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HR Advisor role in NHS

Hello everyone, I have successfully secured two interview slots for the role of a human resource advisor in the NHS. Can anyone please help with interview questions and tips. Many thanks

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  • Steve Bridger

    | 0 Posts

    Community Manager

    8 Apr, 2024 07:03

    Hi... and welcome to our Community.

    There are some signposted links in this thread, which you may find helpful. Good luck! 

     RE: NHS interview expectations and questions 

    By the way, you can change your 'preferred name' by following the steps here...

     Changing your 'preferred name' 

  • Thank you very much Steve
  • It’s usually competency based … Practice more using your Star method… Goodluck
  • Congratulations on securing two interviews. It's often a tough market and getting to this stage should be celebrated.

    As others have said it's most likely going to be competency based so using a model like STAR will help you focus your prep. I'd go over the job description and write down examples of key competencies and then the experience you have that demonstrates those competencies.

    I'd also imagine what is the worst question I might expect and prepare for that.....it helps deal with any curve balls or questions where you might lack the experience you think they are looking for.

    I'd also research the hospital/community/specific part of the NHS you are applying to. Look at their website, think of the challenges you think they might have and what excites you about the role.

    If you find it hard to think of the questions lots of job web sites also have careers advice and support materials to help. Places like Indeed for example, can be good sources. Other job sites ara available ;-)

    Good luck.
  • Congratulations on securing the HRA interview! I was in a similar situation until my 5th job interview, where everything clicked, and I excelled.

    My advice: thorough preparation is key. Research the Trust's values, mission, and how they align with HR, including aspects like CSR, DEI, and culture. BTW think how their values align with your personal values, that was a really powerful conversation point when asked why I applied (not the main point though but powerful). Look into recent projects and news to understand their HR implications. For instance, loss of service provision contract can lead to TUPE or Redundancies which will impact morale, performance, absenteeism etc. Probably not as often at NHS, but recently Barts Trust was about to acquire another hospital under its umbrella and that would have been a good example. Check LinkedIn for insights from HR leaders within the Trust. For instance, the head of HR in my interview attended a H&W seminar and posted on LinkedIn, which allowed me to talk about that and ask some questions about H&W in the organisation.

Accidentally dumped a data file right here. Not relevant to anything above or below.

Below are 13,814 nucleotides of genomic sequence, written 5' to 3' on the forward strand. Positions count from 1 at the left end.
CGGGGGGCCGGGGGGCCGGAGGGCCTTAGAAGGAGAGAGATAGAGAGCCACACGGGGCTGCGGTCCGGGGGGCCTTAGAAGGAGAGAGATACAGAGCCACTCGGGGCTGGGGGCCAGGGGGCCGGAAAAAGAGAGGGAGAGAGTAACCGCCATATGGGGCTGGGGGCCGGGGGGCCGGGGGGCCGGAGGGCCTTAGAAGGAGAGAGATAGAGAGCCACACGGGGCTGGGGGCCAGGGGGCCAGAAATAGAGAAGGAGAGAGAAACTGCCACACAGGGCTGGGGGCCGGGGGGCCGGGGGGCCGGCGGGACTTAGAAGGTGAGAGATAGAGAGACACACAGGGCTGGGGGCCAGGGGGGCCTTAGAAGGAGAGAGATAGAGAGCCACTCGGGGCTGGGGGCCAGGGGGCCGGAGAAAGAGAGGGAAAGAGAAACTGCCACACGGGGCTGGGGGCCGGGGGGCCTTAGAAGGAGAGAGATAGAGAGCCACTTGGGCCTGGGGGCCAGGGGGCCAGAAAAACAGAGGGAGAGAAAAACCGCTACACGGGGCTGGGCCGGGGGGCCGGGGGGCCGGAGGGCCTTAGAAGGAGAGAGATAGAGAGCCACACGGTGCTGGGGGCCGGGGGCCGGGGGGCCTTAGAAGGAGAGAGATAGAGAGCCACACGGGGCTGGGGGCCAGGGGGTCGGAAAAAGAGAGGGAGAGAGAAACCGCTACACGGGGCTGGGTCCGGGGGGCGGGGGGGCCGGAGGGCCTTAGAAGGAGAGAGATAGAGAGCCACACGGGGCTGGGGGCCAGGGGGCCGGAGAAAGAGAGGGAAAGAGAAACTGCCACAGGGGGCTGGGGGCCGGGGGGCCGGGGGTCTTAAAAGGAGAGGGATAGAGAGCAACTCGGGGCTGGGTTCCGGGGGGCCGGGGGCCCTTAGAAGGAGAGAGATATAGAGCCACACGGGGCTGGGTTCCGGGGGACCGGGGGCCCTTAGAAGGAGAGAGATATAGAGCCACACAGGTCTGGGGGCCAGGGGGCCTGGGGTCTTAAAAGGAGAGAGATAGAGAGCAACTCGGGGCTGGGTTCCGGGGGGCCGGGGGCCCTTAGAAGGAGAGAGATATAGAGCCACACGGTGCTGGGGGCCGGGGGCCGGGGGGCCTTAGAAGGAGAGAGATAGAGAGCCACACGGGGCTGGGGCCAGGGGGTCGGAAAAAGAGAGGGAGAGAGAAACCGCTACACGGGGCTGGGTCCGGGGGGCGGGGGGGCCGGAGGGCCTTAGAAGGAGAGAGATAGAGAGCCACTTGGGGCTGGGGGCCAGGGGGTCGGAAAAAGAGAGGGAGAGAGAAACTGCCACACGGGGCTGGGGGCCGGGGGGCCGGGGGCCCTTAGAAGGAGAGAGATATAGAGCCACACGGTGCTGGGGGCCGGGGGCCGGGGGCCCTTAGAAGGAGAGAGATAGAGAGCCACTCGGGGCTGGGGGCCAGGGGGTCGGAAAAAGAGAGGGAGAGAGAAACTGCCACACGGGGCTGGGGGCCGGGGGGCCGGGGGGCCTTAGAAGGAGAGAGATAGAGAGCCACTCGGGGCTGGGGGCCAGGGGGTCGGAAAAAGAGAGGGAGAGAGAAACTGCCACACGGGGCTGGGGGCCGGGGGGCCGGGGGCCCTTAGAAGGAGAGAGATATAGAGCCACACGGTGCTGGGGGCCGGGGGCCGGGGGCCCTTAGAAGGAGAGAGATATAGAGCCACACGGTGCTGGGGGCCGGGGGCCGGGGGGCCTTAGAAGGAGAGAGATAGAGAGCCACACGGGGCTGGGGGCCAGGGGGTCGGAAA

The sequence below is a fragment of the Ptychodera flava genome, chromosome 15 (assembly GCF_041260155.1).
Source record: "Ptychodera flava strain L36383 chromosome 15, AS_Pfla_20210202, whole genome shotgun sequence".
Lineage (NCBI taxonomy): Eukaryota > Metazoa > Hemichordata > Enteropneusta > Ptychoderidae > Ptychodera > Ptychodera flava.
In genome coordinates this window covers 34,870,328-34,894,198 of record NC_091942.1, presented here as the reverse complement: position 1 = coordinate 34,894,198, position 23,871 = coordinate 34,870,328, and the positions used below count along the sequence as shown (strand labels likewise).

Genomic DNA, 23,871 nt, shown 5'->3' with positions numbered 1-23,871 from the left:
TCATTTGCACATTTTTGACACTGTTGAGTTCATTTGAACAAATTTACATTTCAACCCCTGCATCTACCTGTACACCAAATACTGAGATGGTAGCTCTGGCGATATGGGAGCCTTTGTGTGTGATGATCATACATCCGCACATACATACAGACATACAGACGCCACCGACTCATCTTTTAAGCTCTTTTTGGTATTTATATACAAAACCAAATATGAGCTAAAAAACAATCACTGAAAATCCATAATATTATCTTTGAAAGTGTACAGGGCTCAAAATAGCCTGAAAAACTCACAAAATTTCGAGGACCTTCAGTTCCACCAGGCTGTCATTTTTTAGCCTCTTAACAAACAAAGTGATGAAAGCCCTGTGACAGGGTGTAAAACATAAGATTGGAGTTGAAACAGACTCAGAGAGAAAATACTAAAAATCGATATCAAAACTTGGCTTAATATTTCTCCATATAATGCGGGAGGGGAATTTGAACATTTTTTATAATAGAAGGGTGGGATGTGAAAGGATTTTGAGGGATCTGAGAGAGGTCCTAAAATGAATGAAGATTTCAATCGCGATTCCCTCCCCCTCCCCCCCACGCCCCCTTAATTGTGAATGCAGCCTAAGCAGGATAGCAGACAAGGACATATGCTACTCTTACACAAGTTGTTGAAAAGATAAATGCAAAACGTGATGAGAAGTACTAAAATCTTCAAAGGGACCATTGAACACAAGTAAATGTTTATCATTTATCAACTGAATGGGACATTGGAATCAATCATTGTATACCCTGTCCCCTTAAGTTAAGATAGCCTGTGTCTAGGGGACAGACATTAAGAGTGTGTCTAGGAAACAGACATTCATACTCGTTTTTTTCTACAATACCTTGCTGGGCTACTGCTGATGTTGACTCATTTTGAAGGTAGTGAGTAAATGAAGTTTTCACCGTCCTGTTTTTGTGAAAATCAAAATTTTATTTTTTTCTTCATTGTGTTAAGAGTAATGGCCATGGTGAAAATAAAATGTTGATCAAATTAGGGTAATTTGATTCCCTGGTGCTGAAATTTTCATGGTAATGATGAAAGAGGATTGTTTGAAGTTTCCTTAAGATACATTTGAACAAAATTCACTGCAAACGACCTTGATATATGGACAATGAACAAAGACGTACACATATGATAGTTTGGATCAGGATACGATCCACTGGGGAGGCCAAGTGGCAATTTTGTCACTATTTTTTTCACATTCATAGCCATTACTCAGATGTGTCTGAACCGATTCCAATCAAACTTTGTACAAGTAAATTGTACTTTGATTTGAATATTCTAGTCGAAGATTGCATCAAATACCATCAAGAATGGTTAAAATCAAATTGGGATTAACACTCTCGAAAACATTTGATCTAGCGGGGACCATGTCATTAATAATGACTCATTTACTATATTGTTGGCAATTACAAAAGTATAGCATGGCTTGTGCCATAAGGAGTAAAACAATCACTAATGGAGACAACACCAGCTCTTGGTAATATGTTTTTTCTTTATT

Organise your experience in a spreadsheet, categorising by major themes like DEI, ER, L&D. Use STAR or CAD techniques to analyze examples. Prepare a few flexible experiences, like a complex project or ER case, to address various questions such as relationship building, difficult conversation, time management, etc. I was actually asked consistently whats the most difficult case I have managed throughout many interviews (NHS included).

    Take notes during the first stage to prepare questions or gather info for subsequent interviews. Present yourself as knowledgeable (will do if you prep), interested in their work (will do if you research), and committed to your development (what are you actually doing right now?). Ask insightful questions about projects you can get involved in, if successful, role progression in the next five years (consider your personal five years career goals and talk about the fit), challenges (why hire at all?), and support during the induction period (KPIs and what success looks like).

    Feel free to ask if you have any questions about what I mentioned and good luck!

    Kind Regards,

    Bobby